Sadaf Malaterre
Collection:
The Flow

Photo: Jaffer Hasan

Photo: Jaffer Hasan

Avant-garde designer, Malaterre’s line inculcated Chinoiserie and fleurette, as she intertwined her mix of eclectic and classic ensembles, contrasting structure and fluidity by taking inspiration from the universe. She also debuted her menswear collection, which made a strong statement for animal rights, emphasising on ‘no dog culling’.

Playing in trumpet and A-line silhouettes, the designer combined sequins with ruffled net on one ensemble and frills with an assortment of layers on what appeared to be hybrid between a sari and gown, which failed to impress. Aside from making a strong statement, the collection was ordinary to say the least.

Aleena and Fareena
Collection:
Karachi by Night

Photo: Jaffer Hasan

Photo: Jaffer Hasan

Designer duo Aleena and Fareena’s collection ‘Karachi by Night’ showcased their top picks from two collections that incorporated a jewelled tone colour palette which brightened up the runway with dewy silvers, rich golds and monochromatic hues inspired by the bustle of the metropolis.

Structured jackets and capes led the pack, but a black ensemble with white lace and ill-fitted bottoms, along with another embellished trouser took us back to 2011. There was one more sparkling silver and black outfit with a tail-end that proved, not everything that glitters is gold. However, most of the other taffeta and tulle outfits made for a spectacular sight.

Tabassum Mughal
Collection:
Eclectic Regalia

Photo: Jaffer Hasan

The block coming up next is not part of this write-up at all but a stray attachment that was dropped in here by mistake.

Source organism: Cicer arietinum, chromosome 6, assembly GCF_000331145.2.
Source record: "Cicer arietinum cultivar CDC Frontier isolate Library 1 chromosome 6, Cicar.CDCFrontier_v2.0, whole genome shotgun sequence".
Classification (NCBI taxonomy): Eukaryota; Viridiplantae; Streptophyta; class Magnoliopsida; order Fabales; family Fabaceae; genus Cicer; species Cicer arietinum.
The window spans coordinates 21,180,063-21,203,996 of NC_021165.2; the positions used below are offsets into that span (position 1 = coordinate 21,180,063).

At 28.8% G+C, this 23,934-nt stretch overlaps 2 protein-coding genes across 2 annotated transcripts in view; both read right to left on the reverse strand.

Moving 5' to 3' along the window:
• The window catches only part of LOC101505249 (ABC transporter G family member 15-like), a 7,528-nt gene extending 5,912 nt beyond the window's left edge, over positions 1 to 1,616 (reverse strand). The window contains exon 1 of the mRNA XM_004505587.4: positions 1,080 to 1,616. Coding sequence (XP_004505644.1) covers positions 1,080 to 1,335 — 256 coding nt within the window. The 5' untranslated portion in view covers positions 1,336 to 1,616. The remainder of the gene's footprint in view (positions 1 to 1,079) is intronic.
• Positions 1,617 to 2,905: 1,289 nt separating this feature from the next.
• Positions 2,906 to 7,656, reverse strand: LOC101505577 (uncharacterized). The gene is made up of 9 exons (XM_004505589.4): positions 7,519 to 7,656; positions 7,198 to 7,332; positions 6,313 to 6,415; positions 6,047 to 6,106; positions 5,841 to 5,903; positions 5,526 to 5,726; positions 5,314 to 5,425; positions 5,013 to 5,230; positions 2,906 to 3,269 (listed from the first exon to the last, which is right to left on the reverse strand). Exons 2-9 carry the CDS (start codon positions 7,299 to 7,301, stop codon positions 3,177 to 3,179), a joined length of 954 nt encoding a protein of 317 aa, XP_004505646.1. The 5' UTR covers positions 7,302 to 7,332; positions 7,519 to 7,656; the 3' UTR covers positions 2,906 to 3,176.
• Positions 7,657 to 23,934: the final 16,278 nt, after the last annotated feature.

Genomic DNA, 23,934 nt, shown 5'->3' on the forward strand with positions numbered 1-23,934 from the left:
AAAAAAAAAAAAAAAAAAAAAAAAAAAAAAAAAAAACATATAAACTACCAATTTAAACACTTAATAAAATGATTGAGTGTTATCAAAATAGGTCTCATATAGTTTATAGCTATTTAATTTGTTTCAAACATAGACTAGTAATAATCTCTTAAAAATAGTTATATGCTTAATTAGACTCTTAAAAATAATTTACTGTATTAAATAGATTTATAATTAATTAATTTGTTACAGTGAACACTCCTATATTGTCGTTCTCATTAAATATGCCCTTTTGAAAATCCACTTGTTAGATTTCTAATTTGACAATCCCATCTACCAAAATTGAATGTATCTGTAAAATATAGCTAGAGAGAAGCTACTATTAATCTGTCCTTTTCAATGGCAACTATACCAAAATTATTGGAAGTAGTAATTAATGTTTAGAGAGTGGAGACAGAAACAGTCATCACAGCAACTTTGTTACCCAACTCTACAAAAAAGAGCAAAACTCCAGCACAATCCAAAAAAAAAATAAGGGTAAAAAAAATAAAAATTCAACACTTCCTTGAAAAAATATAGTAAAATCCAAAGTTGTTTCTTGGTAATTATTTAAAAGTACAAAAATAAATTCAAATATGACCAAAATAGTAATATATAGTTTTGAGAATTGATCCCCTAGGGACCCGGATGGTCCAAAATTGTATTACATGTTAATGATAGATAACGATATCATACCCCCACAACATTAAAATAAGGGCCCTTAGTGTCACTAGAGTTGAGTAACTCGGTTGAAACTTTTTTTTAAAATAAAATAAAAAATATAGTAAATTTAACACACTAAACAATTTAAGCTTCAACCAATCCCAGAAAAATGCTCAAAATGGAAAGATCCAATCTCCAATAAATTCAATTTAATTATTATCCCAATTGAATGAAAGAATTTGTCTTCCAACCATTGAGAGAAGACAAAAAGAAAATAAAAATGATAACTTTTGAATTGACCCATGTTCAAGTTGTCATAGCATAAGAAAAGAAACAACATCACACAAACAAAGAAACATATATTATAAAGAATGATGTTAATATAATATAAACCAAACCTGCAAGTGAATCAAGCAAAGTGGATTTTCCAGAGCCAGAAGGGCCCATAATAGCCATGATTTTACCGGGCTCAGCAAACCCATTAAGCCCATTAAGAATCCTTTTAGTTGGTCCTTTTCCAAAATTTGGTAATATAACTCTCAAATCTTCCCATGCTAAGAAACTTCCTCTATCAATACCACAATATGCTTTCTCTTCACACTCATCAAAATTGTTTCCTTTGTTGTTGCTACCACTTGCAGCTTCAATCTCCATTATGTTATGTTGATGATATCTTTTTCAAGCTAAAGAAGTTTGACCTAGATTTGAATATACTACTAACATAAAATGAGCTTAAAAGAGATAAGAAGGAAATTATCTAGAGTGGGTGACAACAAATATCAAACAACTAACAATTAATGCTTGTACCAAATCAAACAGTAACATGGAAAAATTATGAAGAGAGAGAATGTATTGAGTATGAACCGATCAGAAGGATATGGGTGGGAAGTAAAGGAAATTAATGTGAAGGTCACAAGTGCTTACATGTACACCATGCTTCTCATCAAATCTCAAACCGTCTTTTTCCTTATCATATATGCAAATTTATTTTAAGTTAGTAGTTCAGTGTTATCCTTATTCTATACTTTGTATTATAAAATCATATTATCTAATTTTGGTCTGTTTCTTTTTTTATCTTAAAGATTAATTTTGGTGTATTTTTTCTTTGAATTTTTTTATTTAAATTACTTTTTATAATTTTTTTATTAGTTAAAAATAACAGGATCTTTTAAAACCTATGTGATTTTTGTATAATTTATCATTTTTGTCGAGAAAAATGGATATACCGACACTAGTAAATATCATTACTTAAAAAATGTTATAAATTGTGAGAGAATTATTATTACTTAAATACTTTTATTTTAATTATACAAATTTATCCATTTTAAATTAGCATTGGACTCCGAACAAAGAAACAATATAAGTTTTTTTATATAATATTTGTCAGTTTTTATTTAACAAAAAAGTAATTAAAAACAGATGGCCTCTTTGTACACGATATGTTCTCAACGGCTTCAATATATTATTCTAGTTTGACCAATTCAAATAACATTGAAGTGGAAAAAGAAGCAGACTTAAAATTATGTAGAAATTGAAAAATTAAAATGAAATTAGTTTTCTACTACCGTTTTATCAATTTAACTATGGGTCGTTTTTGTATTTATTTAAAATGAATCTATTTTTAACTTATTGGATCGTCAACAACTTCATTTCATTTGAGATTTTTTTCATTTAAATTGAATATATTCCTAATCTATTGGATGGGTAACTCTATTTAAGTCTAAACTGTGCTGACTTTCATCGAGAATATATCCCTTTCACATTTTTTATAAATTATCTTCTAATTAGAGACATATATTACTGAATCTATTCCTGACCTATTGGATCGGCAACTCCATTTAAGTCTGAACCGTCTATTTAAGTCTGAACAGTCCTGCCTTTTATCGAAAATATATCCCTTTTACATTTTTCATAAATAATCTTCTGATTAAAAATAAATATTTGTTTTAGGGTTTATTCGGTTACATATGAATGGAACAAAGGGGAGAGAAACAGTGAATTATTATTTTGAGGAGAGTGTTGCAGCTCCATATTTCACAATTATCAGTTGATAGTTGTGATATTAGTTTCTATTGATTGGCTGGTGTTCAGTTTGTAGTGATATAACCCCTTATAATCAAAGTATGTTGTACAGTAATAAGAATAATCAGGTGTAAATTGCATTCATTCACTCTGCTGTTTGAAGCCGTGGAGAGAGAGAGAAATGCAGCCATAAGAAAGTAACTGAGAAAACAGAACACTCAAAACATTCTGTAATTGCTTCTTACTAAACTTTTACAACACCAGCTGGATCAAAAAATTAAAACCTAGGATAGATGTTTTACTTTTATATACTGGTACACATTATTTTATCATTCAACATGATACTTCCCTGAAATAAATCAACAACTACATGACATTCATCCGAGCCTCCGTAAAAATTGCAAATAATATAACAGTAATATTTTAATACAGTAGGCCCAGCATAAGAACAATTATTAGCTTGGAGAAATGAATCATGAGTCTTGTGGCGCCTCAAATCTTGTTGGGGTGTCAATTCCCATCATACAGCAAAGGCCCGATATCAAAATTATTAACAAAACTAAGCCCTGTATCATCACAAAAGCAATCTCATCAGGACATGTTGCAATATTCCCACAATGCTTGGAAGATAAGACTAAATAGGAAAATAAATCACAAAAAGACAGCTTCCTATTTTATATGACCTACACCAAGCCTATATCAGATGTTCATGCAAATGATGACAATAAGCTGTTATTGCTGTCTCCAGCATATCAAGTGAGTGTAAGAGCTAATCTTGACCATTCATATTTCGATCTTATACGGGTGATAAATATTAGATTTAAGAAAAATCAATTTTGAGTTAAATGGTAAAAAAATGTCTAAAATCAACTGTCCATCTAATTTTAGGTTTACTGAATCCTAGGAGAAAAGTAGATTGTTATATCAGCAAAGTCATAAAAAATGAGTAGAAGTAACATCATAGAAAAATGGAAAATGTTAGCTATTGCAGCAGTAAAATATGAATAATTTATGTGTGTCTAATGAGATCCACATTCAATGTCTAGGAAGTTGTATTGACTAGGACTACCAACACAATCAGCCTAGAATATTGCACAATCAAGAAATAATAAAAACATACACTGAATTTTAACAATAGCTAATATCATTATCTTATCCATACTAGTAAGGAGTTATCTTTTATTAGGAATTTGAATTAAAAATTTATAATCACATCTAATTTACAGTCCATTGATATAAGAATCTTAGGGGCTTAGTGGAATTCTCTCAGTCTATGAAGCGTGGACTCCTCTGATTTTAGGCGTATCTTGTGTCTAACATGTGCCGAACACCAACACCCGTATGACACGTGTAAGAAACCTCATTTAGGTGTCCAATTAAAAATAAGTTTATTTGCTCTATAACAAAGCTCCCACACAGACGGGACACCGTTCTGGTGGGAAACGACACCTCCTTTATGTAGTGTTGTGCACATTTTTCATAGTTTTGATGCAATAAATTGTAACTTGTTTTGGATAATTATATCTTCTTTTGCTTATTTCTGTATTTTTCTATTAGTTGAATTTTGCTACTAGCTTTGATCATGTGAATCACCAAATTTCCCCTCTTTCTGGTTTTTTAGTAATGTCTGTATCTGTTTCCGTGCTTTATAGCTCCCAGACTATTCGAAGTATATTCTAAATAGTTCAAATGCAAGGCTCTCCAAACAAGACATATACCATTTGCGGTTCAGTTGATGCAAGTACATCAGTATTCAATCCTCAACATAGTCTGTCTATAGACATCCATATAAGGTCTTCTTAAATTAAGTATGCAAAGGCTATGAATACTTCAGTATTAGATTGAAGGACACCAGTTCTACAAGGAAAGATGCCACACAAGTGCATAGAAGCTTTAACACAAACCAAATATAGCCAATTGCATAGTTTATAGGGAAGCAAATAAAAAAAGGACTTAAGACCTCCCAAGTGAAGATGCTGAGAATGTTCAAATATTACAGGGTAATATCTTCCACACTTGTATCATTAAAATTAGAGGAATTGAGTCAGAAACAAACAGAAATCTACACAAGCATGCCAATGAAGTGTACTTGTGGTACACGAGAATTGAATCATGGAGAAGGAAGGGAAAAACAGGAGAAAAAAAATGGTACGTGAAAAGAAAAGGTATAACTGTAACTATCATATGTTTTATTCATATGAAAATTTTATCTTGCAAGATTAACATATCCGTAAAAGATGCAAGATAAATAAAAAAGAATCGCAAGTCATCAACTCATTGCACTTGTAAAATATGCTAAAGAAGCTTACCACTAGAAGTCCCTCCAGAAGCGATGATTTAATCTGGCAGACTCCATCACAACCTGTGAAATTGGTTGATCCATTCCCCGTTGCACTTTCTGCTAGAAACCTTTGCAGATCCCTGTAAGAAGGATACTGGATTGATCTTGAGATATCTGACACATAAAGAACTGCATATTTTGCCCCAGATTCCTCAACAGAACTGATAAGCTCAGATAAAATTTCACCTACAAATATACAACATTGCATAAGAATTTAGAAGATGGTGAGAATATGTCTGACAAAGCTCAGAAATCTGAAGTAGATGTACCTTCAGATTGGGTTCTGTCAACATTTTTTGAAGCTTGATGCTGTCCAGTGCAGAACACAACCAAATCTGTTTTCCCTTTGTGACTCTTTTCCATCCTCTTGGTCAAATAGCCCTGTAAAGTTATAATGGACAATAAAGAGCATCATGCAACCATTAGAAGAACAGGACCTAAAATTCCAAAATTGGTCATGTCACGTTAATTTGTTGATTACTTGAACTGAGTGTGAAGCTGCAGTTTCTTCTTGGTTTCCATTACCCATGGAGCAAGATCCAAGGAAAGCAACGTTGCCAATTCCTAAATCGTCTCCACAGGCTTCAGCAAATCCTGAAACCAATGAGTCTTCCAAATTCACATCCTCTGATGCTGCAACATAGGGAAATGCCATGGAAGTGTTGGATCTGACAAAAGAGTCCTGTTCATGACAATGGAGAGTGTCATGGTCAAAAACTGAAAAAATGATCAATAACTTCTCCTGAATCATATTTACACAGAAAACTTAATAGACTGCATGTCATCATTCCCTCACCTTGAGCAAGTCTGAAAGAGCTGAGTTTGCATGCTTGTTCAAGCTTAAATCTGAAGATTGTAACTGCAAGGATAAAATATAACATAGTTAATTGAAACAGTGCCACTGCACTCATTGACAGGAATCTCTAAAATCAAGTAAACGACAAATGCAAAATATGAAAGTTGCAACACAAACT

Photo: Jaffer Hasan

Royal as always, Mughal’s collection stole the show on day one of FPW 2021. The designer paid homage to the regal and opulent courts of Europe and the Subcontinent of the past several centuries, which were buoyed by the might of feminine empowerment and innate elegance. She brought forward an intricate and versatile collection titled ‘Eclectic Regalia’.

Using rich and organic fabrics in a mesmerising array of shades including royal gold, deep crimson with a smattering of blush pink and soft-grey, Mughal’s collection stood out.

A scrunched net veil, heavy floral umbrellas which could have been made lighter, velvet in spring and a visible cancan along with certain fitting fallouts, called for a wardrobe malfunction. But even with their vices, the designer’s ball gowns managed to transform into impressive eastern wedding wear. She incorporated dramatic and voluminous court-style silhouettes with luxuriously rich embroidery, including an encrusted overlay of floral motifs and pearl-work juxtaposed with Baroque swirls using the intarsia weaving technique.

Sundus Talpur
Untitled collection

Photo: Jaffer Hasan

Photo: Jaffer Hasan

Talpur’s contemporary collection explored the art of hand-sculpted jewelry.The designer displayed her talent by bringing forth a solo collection of accessories which were a sight to behold. From interesting head-wears – which by the way, were seen in abundance this fashion week – to necklaces and statement pieces, the collection was in sterling silver and gold that gave the perfect end to the first night of the show. The striking pieces were inspired by female empowerment, strength and resilience.